2021 is looking to be a challenging year, but we will survive.

By Gino Pedretti III, Merced County farmer

Milk production has been very good on the dairy this spring. The weather has been really nice. We've had low mastitis issues because of it being so dry.

There is too much milk on the market, especially in California right now. The milk plants are kind of behind. Our co-op that we ship milk to has only had some minor issues, but nothing major compared to some other places. But production and components have been really good for this time of the year.

The onset of warm weather means we're staying busy on the farm. We just finished green-chopping some second-year alfalfa hay; we're going to lay down hay this week. Hopefully, with the weather being warm, we'll bale hay very soon.

We started running the Lillistons (cultivators) in our cotton fields last week to get the fields ready for planting. With the warm weather, we expect to at least get our pima cotton planted. We're planting about 45% of our acres in pima and 55% in acala cotton. Typically, we shoot for planting by April 10, but this year, we're a little earlier with the weather jumping up to 85 degrees and nights being warmer.

On the water side, through our irrigation district, we only have an allotment of 2.5 acre-feet for the Class 1 of Merced County and we're in Class 2, which is only 1.25 acre-feet. We'll definitely be short on surface water this year. We're running our wells right now, saving our surface water for the summertime. We are pre-irrigating our alfalfa and wheat fields right now with well water.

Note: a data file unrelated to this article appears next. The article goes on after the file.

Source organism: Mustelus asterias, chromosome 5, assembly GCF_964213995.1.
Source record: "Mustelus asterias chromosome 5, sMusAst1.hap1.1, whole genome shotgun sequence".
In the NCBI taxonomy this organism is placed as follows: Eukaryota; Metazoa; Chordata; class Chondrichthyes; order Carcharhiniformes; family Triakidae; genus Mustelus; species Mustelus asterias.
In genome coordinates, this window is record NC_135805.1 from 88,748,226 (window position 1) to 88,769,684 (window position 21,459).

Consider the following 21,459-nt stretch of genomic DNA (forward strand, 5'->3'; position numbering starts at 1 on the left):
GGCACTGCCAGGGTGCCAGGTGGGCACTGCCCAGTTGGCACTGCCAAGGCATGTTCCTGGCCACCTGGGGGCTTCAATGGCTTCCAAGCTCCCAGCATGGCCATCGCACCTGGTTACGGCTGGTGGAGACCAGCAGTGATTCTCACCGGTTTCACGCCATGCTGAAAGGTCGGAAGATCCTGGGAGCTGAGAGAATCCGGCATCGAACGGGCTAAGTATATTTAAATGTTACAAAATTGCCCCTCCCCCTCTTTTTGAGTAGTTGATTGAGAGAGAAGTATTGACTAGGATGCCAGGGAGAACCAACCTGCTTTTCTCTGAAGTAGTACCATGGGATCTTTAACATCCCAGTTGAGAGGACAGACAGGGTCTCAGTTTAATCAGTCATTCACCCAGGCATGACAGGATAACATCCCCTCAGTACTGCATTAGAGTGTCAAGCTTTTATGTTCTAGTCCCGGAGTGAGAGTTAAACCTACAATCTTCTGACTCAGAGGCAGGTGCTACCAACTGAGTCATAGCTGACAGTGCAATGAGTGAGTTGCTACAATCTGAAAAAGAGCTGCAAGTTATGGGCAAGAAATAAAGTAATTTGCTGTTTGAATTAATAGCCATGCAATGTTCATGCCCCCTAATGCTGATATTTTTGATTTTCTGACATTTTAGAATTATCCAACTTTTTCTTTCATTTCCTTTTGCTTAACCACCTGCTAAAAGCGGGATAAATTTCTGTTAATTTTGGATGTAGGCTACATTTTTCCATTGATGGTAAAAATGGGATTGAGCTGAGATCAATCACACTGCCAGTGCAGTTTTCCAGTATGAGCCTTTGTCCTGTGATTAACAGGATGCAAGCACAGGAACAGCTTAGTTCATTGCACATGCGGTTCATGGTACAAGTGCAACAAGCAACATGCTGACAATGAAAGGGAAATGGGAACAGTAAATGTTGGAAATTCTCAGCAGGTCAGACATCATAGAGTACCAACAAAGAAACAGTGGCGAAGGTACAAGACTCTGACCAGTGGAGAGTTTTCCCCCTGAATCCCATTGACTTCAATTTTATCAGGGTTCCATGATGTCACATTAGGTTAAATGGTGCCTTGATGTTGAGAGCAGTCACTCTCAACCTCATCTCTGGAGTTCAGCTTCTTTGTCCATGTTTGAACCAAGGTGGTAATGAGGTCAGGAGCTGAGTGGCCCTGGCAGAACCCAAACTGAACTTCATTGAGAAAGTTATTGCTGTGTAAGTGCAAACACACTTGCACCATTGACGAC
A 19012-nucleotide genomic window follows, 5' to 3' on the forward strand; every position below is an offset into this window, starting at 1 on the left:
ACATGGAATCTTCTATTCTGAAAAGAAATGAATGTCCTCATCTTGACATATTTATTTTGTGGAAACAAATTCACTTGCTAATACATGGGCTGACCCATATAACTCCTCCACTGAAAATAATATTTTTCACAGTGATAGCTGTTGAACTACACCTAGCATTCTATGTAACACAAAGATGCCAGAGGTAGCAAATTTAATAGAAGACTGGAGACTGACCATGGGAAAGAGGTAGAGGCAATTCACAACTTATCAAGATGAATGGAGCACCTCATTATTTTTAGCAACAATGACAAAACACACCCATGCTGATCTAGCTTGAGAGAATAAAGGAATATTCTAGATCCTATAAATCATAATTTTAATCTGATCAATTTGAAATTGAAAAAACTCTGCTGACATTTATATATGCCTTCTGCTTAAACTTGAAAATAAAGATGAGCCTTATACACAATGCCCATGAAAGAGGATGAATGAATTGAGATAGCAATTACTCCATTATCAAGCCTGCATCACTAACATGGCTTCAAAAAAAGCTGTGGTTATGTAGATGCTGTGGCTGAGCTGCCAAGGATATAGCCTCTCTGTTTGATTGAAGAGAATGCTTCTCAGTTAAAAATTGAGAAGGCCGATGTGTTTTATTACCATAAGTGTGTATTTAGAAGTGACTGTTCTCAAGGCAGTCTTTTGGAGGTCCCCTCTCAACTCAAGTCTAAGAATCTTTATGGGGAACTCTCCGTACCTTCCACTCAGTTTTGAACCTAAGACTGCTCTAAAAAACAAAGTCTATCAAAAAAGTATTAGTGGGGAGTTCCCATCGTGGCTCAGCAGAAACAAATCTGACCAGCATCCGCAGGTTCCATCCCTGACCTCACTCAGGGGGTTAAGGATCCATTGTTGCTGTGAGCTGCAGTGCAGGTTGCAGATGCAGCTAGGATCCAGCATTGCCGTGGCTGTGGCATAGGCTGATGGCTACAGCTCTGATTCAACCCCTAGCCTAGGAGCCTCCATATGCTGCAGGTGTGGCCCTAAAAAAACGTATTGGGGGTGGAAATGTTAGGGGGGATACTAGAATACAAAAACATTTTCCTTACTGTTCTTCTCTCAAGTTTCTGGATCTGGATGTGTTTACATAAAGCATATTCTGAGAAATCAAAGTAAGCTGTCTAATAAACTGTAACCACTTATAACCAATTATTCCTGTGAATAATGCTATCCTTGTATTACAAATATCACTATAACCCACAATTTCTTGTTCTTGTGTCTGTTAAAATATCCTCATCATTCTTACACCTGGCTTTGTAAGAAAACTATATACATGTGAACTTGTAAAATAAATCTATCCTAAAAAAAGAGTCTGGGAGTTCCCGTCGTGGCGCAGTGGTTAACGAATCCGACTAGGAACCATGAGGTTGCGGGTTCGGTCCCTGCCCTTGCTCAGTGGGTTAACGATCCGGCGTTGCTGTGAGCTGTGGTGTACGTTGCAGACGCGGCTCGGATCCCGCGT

As far as SGMA goes, we need to start reducing, but there are no firm numbers yet about how many acre-feet of pumping we need to reduce. Right now, we're still able to farm all of our acres and don't have a hard cap on how much we can pump in the Merced sub-basin.

By Ana Cox, Mendocino County goat dairy farmer and cheesemaker

The goat dairy is busy. It's just the beginning of kidding season, which is exciting.

We were part of a Healthy Soils grant through CDFA this year. We re-seeded all the fields and we put on our own compost. You should see our fields: They are so beautiful. We planted a new mix. We have a lot of clover and other things, but the mix that we planted added some new, natural grasses, so it's going to be good. It's just the best thing we could have done.

We applied for the grant last spring, but we didn't get the approval until fall. When we got the notice that we got approved, we were going like a hundred miles an hour, trying to get it done. It's really worthwhile.

The end product is always affected by the feed of the animal, obviously. We've always fed what is grown on the ranch, but the animals getting the new mix of grass hay makes the milk so sweet. It's a whole different flavor than if I was feeding other things.

Related to the pandemic, it was a hard hit to our business because we sell a lot of cheese to a food hub that was affected tremendously. We also sell product to the restaurants and of course, most of them have had to reinvent themselves and some of them have closed permanently.

We have tried to reinvent ourselves, which I think is what most businesses that will survive this pandemic have had to do. We're using a marketing platform called Barn2Door, to see if it is going to help us promote our product.




Special Reports

Features

Series

Special Issues

Special Sections